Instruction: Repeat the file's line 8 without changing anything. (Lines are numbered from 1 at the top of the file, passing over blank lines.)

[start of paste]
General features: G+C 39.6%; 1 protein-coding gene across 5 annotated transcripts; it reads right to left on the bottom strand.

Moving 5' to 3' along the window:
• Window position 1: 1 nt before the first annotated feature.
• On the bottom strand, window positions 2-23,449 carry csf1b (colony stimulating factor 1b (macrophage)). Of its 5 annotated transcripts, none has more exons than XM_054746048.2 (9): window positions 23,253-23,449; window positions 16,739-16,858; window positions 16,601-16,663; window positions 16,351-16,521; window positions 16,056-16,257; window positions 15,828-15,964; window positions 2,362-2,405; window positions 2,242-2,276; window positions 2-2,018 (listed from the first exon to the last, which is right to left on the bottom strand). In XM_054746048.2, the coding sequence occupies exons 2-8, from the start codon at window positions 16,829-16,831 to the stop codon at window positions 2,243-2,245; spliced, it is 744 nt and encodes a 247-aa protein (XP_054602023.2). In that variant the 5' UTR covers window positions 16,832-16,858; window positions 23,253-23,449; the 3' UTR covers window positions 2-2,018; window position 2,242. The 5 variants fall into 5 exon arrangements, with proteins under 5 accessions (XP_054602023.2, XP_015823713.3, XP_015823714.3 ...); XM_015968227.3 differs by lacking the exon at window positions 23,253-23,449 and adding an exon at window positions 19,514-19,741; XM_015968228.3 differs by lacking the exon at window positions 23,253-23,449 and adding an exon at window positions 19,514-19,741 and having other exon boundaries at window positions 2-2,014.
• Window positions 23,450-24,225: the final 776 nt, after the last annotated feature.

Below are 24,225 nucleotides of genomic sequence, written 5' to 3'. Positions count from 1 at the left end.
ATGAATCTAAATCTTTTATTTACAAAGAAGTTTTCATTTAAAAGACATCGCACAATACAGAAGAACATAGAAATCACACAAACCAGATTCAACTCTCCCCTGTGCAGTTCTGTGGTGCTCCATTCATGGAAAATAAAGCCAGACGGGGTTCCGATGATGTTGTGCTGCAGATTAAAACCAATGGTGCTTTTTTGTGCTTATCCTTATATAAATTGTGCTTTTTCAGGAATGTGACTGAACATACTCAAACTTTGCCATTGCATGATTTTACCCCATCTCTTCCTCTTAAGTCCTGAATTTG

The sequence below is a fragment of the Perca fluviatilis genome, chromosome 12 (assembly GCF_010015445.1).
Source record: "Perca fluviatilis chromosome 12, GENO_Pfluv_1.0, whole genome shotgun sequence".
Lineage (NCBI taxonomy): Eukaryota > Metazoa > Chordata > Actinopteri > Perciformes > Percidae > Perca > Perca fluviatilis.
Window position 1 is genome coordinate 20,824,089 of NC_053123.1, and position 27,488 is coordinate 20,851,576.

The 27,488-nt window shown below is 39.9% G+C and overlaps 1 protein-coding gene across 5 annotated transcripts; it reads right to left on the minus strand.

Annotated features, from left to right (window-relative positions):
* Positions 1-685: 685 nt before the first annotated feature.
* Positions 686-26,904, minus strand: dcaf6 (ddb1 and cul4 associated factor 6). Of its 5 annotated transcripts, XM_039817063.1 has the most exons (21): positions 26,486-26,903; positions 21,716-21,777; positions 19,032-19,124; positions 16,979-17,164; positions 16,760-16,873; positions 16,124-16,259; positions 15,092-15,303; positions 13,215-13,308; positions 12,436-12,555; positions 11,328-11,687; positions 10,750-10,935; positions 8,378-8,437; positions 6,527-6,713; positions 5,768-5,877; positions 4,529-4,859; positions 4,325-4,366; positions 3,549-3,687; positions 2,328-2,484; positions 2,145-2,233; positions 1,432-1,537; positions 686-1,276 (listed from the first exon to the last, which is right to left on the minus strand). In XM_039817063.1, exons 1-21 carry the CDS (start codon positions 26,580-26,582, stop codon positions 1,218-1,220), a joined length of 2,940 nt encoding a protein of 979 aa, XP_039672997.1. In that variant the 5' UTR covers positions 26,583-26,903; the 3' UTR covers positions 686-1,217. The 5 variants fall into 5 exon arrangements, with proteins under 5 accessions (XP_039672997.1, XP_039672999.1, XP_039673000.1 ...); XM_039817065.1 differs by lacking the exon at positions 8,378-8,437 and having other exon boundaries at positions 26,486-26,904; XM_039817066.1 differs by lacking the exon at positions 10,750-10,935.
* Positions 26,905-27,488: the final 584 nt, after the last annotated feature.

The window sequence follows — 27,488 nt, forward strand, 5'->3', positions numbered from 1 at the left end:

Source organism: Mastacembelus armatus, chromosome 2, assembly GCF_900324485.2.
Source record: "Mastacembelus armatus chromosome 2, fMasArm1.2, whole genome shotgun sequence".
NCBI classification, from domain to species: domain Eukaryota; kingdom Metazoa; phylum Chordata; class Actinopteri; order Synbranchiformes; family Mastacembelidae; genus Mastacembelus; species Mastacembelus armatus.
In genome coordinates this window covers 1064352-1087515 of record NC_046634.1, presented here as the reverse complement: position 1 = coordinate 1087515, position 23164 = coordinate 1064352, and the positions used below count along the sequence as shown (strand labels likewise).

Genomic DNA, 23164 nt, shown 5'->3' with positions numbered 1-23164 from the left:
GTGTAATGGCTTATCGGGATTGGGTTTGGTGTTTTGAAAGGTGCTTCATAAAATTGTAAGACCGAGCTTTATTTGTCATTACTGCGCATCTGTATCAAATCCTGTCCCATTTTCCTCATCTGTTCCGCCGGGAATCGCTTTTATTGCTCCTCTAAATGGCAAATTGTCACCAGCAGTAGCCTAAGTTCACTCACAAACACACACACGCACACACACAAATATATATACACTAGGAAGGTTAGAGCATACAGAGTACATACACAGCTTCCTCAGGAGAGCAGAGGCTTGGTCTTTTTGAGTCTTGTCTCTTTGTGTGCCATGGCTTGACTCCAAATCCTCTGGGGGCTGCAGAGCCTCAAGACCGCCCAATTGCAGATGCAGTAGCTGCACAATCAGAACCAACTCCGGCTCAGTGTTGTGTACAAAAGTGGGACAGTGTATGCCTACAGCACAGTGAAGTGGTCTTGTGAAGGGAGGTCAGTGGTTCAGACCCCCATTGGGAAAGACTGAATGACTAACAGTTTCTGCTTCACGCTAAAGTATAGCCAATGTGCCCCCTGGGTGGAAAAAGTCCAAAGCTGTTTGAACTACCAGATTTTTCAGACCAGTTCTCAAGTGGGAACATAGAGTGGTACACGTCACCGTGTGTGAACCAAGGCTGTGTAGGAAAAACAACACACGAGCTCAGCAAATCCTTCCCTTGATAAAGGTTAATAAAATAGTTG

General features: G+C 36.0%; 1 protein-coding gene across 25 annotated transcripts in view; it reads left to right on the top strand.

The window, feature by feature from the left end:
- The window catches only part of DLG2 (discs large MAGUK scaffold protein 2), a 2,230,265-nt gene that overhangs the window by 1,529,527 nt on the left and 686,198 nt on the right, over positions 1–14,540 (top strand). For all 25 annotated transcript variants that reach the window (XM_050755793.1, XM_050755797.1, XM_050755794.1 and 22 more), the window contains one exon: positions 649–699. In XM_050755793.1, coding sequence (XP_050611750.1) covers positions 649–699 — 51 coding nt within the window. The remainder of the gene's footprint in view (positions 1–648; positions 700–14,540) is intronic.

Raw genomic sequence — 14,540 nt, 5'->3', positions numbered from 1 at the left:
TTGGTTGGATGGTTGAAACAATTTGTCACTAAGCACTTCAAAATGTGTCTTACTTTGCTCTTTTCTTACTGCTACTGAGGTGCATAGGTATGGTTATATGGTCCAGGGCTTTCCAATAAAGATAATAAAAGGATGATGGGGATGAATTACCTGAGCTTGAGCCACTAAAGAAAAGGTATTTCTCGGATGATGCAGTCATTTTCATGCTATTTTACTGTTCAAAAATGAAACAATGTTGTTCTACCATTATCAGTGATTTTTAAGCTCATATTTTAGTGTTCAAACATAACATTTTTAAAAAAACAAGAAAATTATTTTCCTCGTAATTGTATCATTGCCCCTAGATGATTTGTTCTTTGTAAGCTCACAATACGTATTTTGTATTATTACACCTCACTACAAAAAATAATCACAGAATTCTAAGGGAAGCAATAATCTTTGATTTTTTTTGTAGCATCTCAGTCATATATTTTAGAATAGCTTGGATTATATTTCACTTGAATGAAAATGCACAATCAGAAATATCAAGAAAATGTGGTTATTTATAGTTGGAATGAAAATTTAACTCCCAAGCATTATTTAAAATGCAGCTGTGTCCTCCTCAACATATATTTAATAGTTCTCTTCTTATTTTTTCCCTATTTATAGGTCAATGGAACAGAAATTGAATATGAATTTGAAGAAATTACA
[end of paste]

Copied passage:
The sequence below is a fragment of the Perca fluviatilis genome, chromosome 12 (assembly GCF_010015445.1).